Researchers Say Microsoft’s Mitigations for Exchange Server Zero-Days are Not Robust Enough; Microsoft is Developing Fixes on an “Accelerated Timeline”
Last week, Microsoft released mitigations to help protect users from attacks exploiting a pair of vulnerabilities in Exchange Server. The flaws are being actively exploited, and can be chained to attain remote code execution. Researchers now say that those mitigations can easily be bypassed. Actual patches for the vulnerabilities are not yet available; Microsoft says it is working on an “accelerated timeline” to make fixes available. On Sunday, October 2, Microsoft added this to the mitigation suggestions: “we strongly recommend Exchange Server customers to disable remote PowerShell access for non-admin users in your organization.“ [Ed: CISA has added the Exchange Server flaws to its Known Exploited Vulnerabilities catalog.]
This vulnerability is a good example for the need of robust detection engineering to cover post exploit activity. Rules to detect rogue DLLs or webshells will go a long way to detect activity well beyond Exchange flaws.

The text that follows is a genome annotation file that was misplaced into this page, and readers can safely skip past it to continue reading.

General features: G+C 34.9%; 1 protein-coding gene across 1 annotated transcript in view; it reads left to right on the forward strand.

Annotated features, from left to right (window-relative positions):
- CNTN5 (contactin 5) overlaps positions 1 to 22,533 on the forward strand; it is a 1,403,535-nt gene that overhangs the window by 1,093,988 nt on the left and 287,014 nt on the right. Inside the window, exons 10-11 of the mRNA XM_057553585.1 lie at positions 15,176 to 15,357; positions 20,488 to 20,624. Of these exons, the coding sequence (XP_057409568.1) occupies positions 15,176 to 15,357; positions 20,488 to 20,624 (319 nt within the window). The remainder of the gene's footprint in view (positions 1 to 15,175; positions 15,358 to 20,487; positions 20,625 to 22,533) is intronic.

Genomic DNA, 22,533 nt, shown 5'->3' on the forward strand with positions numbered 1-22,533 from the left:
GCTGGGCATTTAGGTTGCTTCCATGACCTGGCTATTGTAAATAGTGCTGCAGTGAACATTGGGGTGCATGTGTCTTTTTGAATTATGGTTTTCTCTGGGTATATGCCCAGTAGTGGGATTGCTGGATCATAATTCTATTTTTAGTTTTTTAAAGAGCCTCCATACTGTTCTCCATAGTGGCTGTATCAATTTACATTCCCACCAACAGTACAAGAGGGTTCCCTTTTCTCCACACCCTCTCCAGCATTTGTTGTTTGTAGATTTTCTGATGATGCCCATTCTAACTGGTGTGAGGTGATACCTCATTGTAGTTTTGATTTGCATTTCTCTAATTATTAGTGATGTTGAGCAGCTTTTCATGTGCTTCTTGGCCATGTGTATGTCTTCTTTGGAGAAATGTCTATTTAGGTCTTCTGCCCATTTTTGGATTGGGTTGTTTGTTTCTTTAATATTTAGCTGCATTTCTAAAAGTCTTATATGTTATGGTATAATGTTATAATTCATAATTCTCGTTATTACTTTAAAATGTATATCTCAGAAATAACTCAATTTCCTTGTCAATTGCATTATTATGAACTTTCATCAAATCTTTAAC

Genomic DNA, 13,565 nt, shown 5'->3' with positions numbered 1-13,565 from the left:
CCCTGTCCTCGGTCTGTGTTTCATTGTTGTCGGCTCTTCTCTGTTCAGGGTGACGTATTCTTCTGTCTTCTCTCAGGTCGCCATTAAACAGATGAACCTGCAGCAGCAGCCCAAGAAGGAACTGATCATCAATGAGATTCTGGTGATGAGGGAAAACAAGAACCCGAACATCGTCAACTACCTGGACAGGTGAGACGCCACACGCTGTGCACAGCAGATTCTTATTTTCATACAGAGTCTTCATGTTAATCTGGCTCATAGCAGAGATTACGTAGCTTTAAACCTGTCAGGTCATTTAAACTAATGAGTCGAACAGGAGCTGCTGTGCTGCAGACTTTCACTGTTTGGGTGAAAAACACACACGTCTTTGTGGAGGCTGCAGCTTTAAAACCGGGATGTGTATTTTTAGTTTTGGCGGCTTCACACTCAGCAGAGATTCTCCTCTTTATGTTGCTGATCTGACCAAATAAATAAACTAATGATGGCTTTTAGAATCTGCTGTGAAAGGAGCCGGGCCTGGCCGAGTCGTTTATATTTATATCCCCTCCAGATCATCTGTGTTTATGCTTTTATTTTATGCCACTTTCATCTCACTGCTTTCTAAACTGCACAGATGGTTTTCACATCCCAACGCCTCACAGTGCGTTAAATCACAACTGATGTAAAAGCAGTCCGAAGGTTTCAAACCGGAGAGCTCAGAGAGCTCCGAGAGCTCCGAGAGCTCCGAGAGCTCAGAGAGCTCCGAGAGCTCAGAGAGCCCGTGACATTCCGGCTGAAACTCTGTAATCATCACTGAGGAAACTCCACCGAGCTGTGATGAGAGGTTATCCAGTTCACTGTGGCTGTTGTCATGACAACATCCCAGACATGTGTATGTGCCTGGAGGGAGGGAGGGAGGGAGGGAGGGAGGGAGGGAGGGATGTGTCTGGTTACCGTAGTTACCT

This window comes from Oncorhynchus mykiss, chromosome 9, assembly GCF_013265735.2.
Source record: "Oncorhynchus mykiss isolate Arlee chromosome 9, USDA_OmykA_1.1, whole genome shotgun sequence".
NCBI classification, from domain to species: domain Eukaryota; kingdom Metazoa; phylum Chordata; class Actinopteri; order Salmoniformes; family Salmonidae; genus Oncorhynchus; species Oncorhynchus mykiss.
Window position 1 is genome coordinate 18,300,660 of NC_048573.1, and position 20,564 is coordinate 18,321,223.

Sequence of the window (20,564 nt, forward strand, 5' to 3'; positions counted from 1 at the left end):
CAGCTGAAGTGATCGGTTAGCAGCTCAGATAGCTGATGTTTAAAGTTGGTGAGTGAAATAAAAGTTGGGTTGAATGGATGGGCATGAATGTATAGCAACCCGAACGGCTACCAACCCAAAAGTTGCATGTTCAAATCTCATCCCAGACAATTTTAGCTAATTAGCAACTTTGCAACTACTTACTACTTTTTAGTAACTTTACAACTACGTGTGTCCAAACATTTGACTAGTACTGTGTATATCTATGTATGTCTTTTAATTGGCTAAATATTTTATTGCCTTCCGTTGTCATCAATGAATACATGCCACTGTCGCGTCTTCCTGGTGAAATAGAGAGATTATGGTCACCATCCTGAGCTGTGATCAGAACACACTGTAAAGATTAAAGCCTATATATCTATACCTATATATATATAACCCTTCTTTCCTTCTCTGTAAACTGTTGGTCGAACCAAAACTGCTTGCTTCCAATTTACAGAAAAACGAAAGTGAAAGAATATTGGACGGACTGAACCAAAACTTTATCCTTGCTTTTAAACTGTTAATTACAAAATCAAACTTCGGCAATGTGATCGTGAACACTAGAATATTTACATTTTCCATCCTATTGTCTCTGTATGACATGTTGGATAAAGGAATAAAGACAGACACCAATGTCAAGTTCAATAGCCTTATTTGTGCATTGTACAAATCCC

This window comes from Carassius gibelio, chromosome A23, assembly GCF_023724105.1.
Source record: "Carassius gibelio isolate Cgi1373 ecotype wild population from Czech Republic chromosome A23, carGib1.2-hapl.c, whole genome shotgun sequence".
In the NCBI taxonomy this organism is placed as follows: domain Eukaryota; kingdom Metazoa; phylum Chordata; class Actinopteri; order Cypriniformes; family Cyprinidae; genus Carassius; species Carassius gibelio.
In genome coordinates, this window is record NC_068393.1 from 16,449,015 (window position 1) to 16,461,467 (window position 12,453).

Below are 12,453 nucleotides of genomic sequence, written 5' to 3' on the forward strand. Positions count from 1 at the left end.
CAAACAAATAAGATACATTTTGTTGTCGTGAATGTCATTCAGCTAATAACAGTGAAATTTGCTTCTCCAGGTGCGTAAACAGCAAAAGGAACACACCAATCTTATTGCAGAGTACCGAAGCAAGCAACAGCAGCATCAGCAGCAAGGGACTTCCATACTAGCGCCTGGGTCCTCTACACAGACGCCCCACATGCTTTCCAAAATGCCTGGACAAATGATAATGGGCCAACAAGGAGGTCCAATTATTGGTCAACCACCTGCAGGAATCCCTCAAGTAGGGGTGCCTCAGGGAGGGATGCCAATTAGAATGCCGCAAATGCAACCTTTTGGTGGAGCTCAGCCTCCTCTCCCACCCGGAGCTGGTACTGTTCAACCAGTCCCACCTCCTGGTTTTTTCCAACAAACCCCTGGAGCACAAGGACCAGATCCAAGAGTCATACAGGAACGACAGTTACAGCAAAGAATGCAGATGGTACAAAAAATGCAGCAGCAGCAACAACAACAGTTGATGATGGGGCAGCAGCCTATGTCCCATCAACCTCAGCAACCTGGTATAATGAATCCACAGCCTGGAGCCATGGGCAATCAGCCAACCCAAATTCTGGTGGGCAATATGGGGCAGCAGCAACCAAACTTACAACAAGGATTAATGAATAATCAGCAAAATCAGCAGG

The trick is to focus on where you can raise the bar until a patch is released. Allowing Powershell execution only from users who need it is a good first step. These attacks require account takeover. As such, make sure accounts, especially administrative ones, use MFA and are only allowed to connect from authorized devices/services. Employ separation of duties, require administrative accounts not be end user accounts, then monitor their use.
Read more in
Microsoft: Analyzing attacks using the Exchange vulnerabilities CVE-2022-41040 and CVE-2022-41082
Microsoft: Customer Guidance for Reported Zero-day Vulnerabilities in Microsoft Exchange Server
ZDNet: Microsoft: New Exchange Server zero-days already used in attacks, expect more to come
Bleeping Computer: Microsoft Exchange server zero-day mitigation can be bypassed
Ars Technica: High-severity Microsoft Exchange 0-day under attack threatens 220,000 servers